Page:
Senator BOURNE —That is all true but they cannot simulcast analog and digital on channel 31. They have seven megahertz. They can only simulcast one or the other. You are going to need spectrum from somewhere else as well as 31, unless you intend to cut out their analog licence and only give them a digital licence and not have them simulcast. Is that the case?

Ms Page —The government has not made a decision on the transition path yet for community television.

Senator BOURNE —It seems to me the government have made very few decisions about the community broadcasters. They have made a lot of decisions about everybody else and the community broadcasters are well and truly behind the eight ball. That is not your fault. I must have a word with the minister. Thank you.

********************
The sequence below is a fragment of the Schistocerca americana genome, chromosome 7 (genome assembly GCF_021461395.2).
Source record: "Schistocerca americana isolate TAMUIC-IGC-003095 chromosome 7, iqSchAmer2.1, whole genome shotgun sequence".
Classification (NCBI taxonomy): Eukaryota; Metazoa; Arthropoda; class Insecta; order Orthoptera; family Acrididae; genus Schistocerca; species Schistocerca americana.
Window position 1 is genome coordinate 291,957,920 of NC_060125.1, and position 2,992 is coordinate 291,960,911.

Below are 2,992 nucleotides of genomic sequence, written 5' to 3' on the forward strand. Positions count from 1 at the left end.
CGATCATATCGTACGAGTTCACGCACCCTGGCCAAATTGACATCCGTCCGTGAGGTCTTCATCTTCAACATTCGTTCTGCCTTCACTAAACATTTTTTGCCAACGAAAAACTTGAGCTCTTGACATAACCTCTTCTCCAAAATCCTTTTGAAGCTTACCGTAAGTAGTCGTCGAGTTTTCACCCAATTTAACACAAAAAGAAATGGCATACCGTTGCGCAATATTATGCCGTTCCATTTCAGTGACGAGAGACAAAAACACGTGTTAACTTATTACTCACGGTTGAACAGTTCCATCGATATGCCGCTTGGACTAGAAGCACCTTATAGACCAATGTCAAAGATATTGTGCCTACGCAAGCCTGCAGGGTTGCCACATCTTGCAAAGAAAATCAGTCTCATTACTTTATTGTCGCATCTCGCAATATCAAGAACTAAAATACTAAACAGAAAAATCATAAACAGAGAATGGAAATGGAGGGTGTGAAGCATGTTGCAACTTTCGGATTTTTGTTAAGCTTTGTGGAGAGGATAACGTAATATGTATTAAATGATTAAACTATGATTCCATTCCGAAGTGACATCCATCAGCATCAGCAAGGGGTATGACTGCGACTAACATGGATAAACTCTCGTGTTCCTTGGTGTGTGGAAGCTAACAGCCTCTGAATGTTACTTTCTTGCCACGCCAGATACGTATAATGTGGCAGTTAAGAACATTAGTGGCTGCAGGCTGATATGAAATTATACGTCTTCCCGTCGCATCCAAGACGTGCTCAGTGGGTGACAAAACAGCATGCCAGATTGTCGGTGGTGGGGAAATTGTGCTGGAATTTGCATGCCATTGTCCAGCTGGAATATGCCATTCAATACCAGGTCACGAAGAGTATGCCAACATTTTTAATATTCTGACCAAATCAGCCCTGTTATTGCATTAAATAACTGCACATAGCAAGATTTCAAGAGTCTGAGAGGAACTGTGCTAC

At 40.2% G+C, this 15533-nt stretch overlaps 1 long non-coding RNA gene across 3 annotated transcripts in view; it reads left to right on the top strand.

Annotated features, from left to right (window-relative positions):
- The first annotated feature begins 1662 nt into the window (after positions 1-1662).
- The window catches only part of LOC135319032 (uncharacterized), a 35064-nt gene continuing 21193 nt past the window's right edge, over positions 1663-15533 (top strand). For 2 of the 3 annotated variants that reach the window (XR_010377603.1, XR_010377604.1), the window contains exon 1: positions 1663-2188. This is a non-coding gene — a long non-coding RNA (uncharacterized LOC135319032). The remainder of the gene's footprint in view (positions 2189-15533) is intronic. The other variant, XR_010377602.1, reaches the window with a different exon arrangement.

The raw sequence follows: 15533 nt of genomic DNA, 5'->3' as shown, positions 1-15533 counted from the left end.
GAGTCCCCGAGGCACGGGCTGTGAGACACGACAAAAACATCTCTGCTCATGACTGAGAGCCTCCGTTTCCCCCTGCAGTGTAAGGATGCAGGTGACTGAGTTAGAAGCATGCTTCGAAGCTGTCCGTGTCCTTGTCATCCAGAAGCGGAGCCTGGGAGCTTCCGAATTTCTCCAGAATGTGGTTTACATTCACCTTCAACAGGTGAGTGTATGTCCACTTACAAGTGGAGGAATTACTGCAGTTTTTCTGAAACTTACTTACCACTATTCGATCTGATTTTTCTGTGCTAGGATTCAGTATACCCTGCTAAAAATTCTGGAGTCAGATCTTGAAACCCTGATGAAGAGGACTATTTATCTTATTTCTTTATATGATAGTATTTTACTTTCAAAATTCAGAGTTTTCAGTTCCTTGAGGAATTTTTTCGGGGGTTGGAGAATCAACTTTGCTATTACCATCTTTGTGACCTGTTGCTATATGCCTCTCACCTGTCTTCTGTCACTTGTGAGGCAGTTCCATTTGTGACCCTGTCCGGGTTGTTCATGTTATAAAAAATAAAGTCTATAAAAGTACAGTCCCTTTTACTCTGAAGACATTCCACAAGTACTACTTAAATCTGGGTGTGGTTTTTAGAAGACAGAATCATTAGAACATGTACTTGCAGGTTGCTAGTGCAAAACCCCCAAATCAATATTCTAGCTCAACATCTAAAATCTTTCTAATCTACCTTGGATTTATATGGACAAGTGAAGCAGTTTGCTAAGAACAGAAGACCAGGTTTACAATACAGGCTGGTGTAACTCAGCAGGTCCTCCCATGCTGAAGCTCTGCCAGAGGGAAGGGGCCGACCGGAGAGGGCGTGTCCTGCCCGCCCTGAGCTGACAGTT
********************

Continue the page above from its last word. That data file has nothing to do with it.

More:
CHAIR —Will you be back after dinner?

Senator BOURNE —No. I am going to have to go unfortunately.

CHAIR —I did not understand that. I am sorry. I apologise to you for not letting you have the floor to ask questions. Do you have other questions which you would like to put on notice?

Senator BOURNE —Yes.

Dr Badger —Do you want us to stay or come back?

CHAIR —We are going to hear from Dr Duane Varan, an academic at Murdoch University. After that we will have a dinner break. So can you come back at 7 p.m.?

Dr Badger —Yes.

[5.40 p.m.]